Lord Rogers of Riverside, the architectural peer who hates privilege, has been lecturing the nation on planning reform again. The man who talks lively urban spaces and multicultural living, but designs secure gated One Hyde Park for wealthy émigrés, has suggested (in an interview £ for The Times) that the Coalition government's planning reforms will turn England into a Los Angeles suburb.
Lord Rogers quit as planning adviser to London when his ability to direct a personal staff in the planning department was taken away by Boris Johnson and the late Simon Milton. His urban vision turned out to be one of hyper density, the nation's growth concentrated into a London of towers clustered around public transport. Since quitting London, he has been championing the idea of building skyscrapers in the historic centre of Paris and has found a willing ally in Nicholas Sarkozy.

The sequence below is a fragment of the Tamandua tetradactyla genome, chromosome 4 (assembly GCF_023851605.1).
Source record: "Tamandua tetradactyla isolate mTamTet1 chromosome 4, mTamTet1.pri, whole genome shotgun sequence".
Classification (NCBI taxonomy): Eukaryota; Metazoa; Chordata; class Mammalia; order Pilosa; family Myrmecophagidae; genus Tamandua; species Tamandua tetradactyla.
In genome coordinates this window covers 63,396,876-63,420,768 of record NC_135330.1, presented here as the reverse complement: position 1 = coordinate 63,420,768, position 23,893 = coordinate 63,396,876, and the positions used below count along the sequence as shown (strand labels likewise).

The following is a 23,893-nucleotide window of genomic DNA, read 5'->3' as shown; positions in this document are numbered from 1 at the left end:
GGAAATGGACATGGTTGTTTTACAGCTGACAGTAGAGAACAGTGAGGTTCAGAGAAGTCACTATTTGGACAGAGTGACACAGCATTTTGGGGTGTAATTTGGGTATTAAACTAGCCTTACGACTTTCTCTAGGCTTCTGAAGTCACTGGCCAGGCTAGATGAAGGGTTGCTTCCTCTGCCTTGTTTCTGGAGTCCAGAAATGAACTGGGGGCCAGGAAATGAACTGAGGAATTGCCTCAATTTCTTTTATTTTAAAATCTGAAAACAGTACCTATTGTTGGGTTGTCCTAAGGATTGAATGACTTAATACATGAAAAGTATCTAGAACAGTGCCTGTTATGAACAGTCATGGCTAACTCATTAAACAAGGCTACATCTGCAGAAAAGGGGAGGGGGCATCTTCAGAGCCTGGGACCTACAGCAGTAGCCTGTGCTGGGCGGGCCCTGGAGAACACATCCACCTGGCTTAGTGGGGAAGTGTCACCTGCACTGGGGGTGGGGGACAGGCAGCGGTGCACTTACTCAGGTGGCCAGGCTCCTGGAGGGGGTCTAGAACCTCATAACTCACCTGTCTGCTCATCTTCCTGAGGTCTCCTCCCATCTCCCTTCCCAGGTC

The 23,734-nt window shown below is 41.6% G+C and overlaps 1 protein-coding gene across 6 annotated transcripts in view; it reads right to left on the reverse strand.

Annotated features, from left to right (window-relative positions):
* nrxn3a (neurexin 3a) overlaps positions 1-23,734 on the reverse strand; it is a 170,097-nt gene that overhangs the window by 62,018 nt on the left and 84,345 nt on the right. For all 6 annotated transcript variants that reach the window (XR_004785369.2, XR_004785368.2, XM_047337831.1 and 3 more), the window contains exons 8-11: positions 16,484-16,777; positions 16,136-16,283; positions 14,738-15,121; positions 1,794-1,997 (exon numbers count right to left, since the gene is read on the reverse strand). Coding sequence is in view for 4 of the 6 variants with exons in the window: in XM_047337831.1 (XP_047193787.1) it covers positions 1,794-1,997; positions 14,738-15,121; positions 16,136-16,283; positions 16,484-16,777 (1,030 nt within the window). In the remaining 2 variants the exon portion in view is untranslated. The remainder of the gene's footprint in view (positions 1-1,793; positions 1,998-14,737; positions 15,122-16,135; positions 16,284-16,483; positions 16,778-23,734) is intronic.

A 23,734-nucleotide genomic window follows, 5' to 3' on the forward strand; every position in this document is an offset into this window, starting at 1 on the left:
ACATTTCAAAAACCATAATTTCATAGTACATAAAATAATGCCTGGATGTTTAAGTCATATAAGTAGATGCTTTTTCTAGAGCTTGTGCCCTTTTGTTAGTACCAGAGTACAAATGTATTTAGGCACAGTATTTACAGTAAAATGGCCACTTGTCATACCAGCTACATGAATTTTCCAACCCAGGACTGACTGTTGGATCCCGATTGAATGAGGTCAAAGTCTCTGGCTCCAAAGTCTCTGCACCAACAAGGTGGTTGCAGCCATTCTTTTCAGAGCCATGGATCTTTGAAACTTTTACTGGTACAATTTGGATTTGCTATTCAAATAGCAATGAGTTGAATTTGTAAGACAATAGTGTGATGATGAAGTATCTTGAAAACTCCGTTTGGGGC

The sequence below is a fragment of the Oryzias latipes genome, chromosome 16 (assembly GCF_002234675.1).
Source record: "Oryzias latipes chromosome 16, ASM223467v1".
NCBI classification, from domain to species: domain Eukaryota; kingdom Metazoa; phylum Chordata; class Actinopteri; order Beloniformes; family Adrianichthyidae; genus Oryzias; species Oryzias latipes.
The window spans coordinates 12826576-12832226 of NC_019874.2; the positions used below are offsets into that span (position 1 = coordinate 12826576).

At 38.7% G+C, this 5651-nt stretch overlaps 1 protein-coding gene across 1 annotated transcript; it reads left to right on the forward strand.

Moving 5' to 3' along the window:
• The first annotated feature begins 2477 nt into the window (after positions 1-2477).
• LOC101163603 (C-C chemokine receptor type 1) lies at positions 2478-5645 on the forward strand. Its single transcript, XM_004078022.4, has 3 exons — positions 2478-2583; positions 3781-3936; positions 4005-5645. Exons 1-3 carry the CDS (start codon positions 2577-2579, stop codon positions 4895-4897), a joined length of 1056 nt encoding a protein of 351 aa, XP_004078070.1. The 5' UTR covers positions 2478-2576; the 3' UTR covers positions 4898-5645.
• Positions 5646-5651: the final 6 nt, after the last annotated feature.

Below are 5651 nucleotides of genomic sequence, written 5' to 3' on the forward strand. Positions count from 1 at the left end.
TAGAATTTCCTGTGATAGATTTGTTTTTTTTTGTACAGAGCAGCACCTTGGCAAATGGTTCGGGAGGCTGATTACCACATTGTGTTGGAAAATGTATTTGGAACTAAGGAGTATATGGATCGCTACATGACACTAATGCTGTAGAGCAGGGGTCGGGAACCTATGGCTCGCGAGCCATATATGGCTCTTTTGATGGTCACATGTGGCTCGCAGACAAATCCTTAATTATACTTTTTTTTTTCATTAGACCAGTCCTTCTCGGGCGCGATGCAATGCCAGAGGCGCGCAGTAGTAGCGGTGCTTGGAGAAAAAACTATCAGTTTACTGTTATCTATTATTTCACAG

His urban vision is a world of Rogers and Foster designed airports, tower blocks for poor people, gated towers for the super rich and Georgian houses in which he and his friends live. it ignores the real sustainability challenge for Britain: accommodating a population that wants to live more sustainably, but also wants a garden and a village or neighbourhood feeling. This creates huge pressure in the South and the Southeast, where there is massive demand for new housing in cities, towns and villages.
This demand is not for gated buy to let flats, but for single family houses, and the planning system must accommodate this demand while dealing with very real concerns about sustainability and erosion of quality of life. Lord Rogers can't simply decree that all should live in tower blocks in London, but planning reform can't give carte blanche to the house builders.
Surely it should be possible to build at a scale and a quality equivalent to the best bits of Bath, Bristol, Chelsea or Cambridge, service it with public transport, and integrate the best green building techniques and technologies? If we do this, England need not look like Los Angeles, nor does it have to look like the Singapore so beloved by Lord Rogers of Riverside and the Candy brothers.